Three Mile Island nuclear accident and health studies
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Three Mile Island nuclear accident and health studies

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Published by Division of Epidemiology Research, Pennsylvania Dept. of Health in Harrisburg, Pa .
Written in English

Subjects:

Places:

  • Pennsylvania,
  • Three Mile Island.

Subjects:

  • Three Mile Island Nuclear Reactor (Pa.),
  • Nuclear reactor accidents -- Health aspects -- Pennsylvania -- Three Mile Island

Book details:

Edition Notes

Statementby George K. Tokuhata.
Classifications
LC ClassificationsRA569 .T6295 1989
The Physical Object
Pagination17 leaves ;
Number of Pages17
ID Numbers
Open LibraryOL1360633M
LC Control Number92620844

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the mile area also conducted surveys, constructed disease maps, and documented damage to plants and animals (Osborn ; Three Mile Island Alert ) However, when health studies were undertaken through official channels, citizens who believed that had been affect but accident emissions and their supporters were not included in the.   "Three Mile Island: The People's Testament," a book based on interviews with residents, says that many people reported diseases that were consistent with exposure to nuclear radiation contamination.   Another book, “The People of Three Mile Island. It has been 39 years since a meltdown at Three Mile Island became the most significant nuclear accident in U.S. history. On Ma , one of the reactors at that power plant partially melted Author: Elana Glowatz. Several of the studies of the radiation doses received by the population around Three Mile Island and by plant workers concluded that the accident had a negligible effect on the physical health of these people; however, it had a demoralizing effect on them. The investigations varied in depth and comprehensiveness, but were generally consistent.

  This book is the first comprehensive account of the causes, context, and consequences of the Three Mile Island crisis. In gripping prose, J. Samuel Walker captures the high human drama surrounding the accident, sets it in the context of the heated debate over nuclear power in the seventies, and analyzes the social, technical, and political issues it raised. This book is the first comprehensive account of the causes, context, and consequences of the Three Mile Island crisis. In gripping prose, J. Samuel Walker captures the high human drama surrounding 5/5(1). Three Mile Island. Three Mile Island, site of a nuclear power plant 10 mi (16 km) south of Harrisburg, Pa. On Mar. 28, , failure of the cooling system of the No. 2 nuclear reactor led to overheating and partial melting of its uranium core and production of hydrogen gas, which raised fears of an explosion and dispersal of radioactivity. Walker is the Nuclear Regulatory Commission 's historian and his book is the first detailed historical analysis since the accident. The accident at Three Mile Island Nuclear Power Station in Pennsylvania was "the single most important event in the fifty-year history of nuclear power regulation in the United States", according to : J. Samuel Walker.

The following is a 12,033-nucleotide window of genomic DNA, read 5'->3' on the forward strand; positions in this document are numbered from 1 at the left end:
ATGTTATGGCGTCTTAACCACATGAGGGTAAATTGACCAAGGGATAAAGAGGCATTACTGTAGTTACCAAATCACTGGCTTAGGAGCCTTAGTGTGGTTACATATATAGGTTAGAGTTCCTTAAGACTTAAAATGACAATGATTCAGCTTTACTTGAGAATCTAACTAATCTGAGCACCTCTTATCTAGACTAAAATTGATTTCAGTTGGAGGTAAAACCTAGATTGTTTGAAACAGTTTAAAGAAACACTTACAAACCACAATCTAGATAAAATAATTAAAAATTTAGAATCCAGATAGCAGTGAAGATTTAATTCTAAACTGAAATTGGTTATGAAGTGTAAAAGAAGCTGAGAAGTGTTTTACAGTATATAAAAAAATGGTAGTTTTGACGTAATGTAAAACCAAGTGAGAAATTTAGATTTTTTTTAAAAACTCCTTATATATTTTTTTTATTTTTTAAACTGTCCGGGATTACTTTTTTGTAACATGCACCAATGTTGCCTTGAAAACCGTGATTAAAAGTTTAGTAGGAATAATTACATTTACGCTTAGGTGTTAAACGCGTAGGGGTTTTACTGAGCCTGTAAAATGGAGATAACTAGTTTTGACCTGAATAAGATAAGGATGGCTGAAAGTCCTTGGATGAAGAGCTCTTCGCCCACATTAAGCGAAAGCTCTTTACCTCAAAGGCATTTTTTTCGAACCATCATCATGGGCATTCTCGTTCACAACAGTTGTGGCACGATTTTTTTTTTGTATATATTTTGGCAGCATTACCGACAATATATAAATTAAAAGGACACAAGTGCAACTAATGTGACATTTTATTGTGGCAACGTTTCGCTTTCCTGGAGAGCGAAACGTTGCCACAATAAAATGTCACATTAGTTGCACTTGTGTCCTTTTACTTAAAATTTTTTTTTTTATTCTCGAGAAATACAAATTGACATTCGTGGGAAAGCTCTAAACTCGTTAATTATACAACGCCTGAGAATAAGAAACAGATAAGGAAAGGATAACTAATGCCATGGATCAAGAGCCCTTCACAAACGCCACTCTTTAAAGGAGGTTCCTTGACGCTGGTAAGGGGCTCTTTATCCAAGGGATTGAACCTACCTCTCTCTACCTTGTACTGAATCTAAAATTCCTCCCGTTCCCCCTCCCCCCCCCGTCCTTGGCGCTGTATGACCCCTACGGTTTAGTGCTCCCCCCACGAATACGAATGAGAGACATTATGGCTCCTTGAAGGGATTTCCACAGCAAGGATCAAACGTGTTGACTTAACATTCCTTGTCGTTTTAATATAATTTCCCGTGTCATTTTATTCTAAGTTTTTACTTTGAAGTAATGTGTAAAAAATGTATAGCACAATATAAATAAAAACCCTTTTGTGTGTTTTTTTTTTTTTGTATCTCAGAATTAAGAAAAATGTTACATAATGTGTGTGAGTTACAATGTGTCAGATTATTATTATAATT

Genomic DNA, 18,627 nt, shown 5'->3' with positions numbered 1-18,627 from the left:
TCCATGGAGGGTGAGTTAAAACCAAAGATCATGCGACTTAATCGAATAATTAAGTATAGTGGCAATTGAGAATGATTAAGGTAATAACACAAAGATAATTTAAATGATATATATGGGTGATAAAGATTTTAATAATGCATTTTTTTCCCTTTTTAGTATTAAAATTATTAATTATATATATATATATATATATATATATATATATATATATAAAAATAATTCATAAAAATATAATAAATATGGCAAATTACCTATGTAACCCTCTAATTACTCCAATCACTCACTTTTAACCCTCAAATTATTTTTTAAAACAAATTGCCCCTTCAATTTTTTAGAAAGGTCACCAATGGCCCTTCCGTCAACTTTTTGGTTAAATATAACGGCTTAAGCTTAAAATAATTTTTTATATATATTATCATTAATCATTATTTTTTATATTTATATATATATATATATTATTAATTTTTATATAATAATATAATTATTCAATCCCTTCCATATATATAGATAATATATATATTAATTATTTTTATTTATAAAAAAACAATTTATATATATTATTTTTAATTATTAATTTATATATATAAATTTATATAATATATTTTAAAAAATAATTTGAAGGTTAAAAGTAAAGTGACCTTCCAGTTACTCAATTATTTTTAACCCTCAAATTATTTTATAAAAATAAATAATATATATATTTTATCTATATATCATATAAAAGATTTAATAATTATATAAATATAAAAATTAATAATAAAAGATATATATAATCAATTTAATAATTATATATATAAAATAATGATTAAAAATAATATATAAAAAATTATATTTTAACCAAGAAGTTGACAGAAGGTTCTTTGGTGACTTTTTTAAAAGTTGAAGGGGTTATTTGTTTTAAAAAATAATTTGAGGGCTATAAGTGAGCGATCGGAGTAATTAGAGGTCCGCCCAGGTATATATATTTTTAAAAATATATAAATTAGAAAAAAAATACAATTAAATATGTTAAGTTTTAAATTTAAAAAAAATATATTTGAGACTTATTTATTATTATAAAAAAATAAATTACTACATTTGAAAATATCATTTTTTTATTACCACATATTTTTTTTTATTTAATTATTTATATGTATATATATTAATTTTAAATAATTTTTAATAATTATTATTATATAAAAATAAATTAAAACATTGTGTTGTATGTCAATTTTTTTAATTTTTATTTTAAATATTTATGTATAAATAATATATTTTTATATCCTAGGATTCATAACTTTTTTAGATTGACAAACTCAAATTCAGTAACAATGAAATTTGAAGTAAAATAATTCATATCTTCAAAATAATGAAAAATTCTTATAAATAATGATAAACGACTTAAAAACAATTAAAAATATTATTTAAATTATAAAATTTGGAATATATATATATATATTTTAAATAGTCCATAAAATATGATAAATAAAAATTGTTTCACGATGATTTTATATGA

Three Mile Island Accident The Three Mile Island Unit 2 reactor, near Middletown, Pa., partially melted down on Ma This was the most serious accident in U.S. commercial nuclear power plant operating history, although its small radioactive releases had no detectable health effects on plant workers or the public. Its.   The received wisdom about the United States nuclear industry is that it began a long and inexorable decline immediately after the near meltdown, in , at Three Mile Island in central Pennsylvania, an accident that—in one of those rare alignments of Hollywood fantasy and real-world events—was preceded by the release of the film The China Syndrome two weeks by: A cogent, well-written, and extensively researched look at the role of the U.S. Nuclear Regulatory Commission (NRC) in the Three Mile Island disaster, with an emphasis on how the accident revealed the need for better regulations and stopgaps in nuclear plant management and safety policy/5.   The only other reports offering new data on disease rates near Three Mile Island were the work of a team from the University of Pittsburgh, published in and 4 This group, also aided by the Three Mile Island Public Health Fund, looked at death rates after the accident, abandoning the “before v. after” approach used by Hatch and Cited by: